Topicals For Pain Fair Poorly So Selection May be Key

I once went to a talk on treatment of neuropathic pain and much to speaker’s surprise I told him I hated that term.  Reason being, neuropathic pain with considerable peripheral sensitization (coming from the skin tissues) will respond nicely to neuropathic pain drugs like gabapentin but nerve pain syndromes coming from brain, spine of nerve root near spine ( sciatica) do not. Then comes along a study that lumps them all together – most probably spinally related and the notice no benefits from topical meds.  That is nothing nerve shattering – most neuropathies respond poorly to the same drugs orally – a study using drug combinations orally only got 23.7% significant response rate: I wrote about it here:
Severe Neuropathic Pain – Only 1/4 Respond to Standard Drug Protocols – What Else Is There?
http://painmuse.org/?p=2640

based on article:
Moulin, Dwight E., et al. .
Long-term outcome of the management of chronic neuropathic pain: a prospective observational study.
The Journal of Pain 16.9 (2015): 852-861.
https://www.jpain.org/article/S1526-5900(15)00703-8/fulltext

I have always been reluctant to use topical compounded agents for pain for the number needed to treat could be high as is the cost.  Now, recent analysis suggests they are no good at all. What might be needed is some common sense – certain pain conditions induce considerable skin peripheral sensitization and that becomes part of the pain – that skin sensitization is fair game for topicals.  Example? – I have a blog note on how to get rid of a migraine headache with 6 minutes skin pressure on temporal and occipital nerves:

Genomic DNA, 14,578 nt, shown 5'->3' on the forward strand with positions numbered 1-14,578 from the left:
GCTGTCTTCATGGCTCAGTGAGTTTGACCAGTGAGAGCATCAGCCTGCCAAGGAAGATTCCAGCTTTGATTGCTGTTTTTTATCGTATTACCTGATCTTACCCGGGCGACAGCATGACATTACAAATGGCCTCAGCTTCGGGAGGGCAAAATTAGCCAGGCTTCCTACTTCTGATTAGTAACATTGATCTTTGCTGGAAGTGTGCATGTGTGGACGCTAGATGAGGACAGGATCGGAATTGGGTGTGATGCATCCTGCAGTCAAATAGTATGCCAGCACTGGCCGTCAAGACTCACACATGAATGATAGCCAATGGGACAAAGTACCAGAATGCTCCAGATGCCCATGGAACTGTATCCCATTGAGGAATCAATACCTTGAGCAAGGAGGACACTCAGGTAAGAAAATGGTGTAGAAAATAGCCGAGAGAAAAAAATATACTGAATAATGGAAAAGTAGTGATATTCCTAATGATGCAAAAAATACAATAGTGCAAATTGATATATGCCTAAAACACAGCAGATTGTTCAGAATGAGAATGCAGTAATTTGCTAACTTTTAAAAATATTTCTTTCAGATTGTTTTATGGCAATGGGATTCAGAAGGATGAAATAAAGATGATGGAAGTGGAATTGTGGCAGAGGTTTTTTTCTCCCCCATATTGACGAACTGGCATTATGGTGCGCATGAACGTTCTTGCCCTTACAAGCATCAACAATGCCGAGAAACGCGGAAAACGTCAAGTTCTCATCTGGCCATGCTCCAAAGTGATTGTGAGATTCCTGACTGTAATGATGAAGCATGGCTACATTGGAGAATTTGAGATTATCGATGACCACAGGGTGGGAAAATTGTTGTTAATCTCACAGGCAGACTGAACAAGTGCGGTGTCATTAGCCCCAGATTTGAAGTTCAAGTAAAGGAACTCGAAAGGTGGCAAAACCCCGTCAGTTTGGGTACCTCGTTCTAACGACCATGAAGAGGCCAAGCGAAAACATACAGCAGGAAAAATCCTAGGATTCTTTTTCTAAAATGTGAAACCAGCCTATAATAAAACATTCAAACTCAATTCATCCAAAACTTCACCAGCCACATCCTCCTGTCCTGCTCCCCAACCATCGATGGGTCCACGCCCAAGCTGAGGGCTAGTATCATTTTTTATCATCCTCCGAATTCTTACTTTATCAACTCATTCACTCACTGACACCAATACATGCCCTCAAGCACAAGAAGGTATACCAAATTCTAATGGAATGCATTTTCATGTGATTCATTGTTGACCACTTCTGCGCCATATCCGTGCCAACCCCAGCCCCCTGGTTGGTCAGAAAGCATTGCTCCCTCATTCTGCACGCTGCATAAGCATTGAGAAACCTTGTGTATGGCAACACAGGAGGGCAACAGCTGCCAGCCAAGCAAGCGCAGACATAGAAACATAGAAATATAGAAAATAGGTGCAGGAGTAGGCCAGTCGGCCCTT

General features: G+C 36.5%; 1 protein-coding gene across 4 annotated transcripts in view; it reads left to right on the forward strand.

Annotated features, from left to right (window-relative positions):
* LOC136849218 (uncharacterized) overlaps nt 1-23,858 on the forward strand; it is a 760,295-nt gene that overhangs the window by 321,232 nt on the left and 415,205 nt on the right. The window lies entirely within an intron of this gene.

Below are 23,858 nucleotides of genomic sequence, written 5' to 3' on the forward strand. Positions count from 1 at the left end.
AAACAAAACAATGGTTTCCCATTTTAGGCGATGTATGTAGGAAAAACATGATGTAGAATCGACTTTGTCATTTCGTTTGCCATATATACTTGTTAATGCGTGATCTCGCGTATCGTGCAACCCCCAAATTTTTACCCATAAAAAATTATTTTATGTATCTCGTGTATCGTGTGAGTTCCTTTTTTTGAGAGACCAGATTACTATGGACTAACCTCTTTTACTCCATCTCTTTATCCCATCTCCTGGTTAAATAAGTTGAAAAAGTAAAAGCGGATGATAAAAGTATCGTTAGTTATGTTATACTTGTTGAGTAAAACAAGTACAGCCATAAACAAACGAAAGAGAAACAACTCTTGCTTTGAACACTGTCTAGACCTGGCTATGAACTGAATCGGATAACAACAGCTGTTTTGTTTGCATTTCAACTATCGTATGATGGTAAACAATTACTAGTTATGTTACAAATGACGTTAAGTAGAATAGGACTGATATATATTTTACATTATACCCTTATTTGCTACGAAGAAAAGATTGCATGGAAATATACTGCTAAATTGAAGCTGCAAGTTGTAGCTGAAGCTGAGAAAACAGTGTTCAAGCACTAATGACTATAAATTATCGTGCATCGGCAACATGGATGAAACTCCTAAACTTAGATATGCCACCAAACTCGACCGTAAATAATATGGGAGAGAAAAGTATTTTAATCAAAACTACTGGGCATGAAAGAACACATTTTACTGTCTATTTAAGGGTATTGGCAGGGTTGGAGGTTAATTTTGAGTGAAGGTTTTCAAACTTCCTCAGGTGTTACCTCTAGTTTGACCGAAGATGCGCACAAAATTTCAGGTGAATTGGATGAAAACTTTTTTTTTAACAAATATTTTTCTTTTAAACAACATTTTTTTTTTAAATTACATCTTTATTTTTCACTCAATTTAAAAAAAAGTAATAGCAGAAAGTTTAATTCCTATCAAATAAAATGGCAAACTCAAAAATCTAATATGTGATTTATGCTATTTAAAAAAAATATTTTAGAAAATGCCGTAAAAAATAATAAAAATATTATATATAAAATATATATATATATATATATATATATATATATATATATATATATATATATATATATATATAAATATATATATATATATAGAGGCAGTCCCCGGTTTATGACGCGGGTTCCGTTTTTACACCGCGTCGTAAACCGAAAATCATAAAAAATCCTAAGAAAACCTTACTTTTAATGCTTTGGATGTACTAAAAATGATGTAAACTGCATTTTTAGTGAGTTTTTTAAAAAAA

Finger pressure can relieve many migraine headaches
http://painmuse.org/?p=43

what will be left afterwards is the skin sensitization in frontal scalp tissues which a topical could help.

Compounded Topical Pain Creams to Treat Localized Chronic Pain: A Randomized Controlled Trial
Robert E. Brutcher et al
Ann Intern Med. 2019. in press
https://annals.org/aim/article-abstract/2724041/compounded-topical-pain-creams-treat-localized-chronic-pain-randomized-controlled

Most of the original neuropathic pain studies were done with post-herpetic neuralgia and diabetic peripheral neuropathy. These two have a large peripheral sensitization and respond to oral and topical meds.

Sciatica responds poorly to cymbalta, gabapentin and pregabalin and since over 1/2 of neuropathic pain is from that, present study did not find any use for topicals.

This gives a rough idea of burden of peripheral sensitization and where one might find benefit from topicals.

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